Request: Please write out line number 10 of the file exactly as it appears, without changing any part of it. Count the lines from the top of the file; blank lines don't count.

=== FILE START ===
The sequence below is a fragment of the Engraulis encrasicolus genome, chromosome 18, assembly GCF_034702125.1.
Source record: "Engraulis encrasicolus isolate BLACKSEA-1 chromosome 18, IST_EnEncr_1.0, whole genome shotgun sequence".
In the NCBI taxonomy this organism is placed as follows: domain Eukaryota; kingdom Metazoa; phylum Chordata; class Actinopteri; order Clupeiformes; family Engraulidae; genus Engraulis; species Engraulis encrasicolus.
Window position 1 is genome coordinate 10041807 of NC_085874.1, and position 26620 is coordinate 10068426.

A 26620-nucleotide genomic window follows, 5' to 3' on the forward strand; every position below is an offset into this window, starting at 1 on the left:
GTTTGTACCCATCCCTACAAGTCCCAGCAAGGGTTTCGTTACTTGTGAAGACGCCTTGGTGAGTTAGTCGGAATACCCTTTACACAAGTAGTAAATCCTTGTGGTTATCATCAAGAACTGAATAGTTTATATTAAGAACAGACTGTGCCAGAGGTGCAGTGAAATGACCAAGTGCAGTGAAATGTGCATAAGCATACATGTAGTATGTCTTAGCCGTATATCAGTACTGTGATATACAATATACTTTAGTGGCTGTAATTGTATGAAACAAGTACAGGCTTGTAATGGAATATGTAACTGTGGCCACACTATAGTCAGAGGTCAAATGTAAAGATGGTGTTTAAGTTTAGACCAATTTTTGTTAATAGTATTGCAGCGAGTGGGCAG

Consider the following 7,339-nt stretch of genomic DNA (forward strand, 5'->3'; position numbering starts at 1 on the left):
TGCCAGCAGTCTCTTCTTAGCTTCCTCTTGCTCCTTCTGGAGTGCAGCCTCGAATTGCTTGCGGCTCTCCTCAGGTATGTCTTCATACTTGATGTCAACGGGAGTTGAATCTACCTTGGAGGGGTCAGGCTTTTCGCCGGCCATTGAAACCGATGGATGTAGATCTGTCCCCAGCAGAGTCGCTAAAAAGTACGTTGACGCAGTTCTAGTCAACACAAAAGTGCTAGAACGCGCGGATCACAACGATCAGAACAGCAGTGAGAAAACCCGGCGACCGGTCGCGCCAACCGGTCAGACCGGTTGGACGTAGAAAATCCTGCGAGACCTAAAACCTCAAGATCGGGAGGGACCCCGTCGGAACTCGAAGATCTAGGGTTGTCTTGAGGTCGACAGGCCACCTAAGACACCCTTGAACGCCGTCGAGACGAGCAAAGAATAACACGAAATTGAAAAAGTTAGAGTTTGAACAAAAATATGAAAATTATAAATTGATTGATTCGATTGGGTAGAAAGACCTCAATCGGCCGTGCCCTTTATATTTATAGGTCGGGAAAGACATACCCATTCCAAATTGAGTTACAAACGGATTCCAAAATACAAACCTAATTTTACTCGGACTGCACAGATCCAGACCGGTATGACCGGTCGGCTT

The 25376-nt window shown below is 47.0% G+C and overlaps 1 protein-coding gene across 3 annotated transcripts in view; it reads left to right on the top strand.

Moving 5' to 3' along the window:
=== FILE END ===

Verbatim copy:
Moving 5' to 3' along the window: